Close attention is paid to pupils’ personal development and the development of social skills. Respect for diversity, the environment and a democratic platform for parents and students to participate in are part of the school’s core identity. 

Important choices

Secondary education in Flanders is divided into four general types. Each type consists of a set of different directions that may vary from school to school. What doesn’t vary, however, is the age at which a child has to decide its future direction: 12 years old.

Unlike in regular education, ’tVier doesn’t require first-year pupils to make that choice right away. The opportunity to delay this important decision drew many parents and children to the new school.

“About a third of the 53 pupils come from Freinet primary schools in Kortrijk and the surrounding towns,” says Cottyn, “but many others enrolled because we offer a broad first grade in which pupils can really discover their own talents and interests. It’s only in the second half of the second year that they will be expected to make a focused and positive choice for what they do next.”

Many people enrolled because we offer a broad first grade in which pupils can really discover their own talents and interests

- Jorge Cottyn

The school aims to serve a mix of children from different backgrounds, but for now the student body is not a genuine reflection of the diversity in Kortrijk. “At the moment, pupils with a multicultural background are the exception,” says Cottyn. “This is unfortunate and we intend to take specific actions next year to reach a wider target group.”

No matter how new or different its approach, some things are still rather conventional. ’tVier follows the Catholic curriculum with its emphasis on Latin and religious studies. 

Cottyn: “We would have preferred to set up an autonomous school but the costs are too high. When we showed our draft concept paper to various educators in Kortrijk, the Catholic school group Rhizo was very supportive of our ideas and gave us the guarantees to realize our project.”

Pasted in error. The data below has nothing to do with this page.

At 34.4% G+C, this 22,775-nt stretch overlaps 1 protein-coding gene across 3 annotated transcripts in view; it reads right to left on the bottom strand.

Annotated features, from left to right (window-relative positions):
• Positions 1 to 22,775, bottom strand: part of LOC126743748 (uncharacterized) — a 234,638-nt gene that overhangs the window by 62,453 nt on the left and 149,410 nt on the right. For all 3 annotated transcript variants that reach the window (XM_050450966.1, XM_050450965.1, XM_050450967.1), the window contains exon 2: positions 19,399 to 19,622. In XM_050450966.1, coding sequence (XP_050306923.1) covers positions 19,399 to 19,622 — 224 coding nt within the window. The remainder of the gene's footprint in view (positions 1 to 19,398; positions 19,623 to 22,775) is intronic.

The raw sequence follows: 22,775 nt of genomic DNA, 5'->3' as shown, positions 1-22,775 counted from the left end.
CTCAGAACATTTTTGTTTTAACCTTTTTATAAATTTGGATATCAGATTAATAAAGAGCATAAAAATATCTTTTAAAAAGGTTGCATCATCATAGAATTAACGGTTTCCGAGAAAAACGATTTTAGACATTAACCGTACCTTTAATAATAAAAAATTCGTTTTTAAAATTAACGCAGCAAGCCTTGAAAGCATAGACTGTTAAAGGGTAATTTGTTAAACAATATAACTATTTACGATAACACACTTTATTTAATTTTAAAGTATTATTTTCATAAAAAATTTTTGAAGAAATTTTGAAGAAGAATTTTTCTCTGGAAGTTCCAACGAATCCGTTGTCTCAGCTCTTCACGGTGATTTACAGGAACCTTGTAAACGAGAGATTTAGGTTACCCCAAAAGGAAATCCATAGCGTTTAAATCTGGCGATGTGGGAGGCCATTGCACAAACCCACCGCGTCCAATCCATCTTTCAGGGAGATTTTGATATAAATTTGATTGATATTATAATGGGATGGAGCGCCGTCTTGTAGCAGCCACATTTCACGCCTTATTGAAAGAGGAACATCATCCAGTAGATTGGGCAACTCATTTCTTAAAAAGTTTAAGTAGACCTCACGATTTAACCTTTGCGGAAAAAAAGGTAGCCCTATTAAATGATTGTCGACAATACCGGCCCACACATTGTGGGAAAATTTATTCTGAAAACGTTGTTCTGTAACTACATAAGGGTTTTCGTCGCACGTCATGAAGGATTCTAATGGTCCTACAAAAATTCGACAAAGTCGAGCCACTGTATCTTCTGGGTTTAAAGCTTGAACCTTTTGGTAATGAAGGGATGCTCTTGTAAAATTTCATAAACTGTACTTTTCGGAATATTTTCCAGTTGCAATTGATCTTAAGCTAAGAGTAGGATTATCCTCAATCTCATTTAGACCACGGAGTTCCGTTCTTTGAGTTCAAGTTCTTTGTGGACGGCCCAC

Tailored learning

Lut de Smet had no problems deciding where to send her 12-year-old son, Rens. “I’ve taught in higher education for 10 years and encountered 18-year-olds who would wait for me to tell them what to do next,” she says. “In Freinet, students are taught from the start how to work independently.”

Rens went to a traditional school before changing to a Freinet school at the age of 10. There he started by focusing on the things he could do well. With the confidence gained by doing things well he was then coached into the topics he was struggling with, which had a positive effect.

Marie-Eve Bossu is a teacher at a “traditional” school in the Kortrijk area. She agrees that independent learning is not a priority in regular education and adds that serious improvements overall are required to meet current as well as future needs. On average, classes in Flanders have 24 pupils.

“Small class instruction and individual attention with specific areas of interest are essential to quality education,” she says, “but because of class size and lack of resources it’s impossible to tailor learning to individual children. In traditional schools the quality of education is only as good as its teachers.”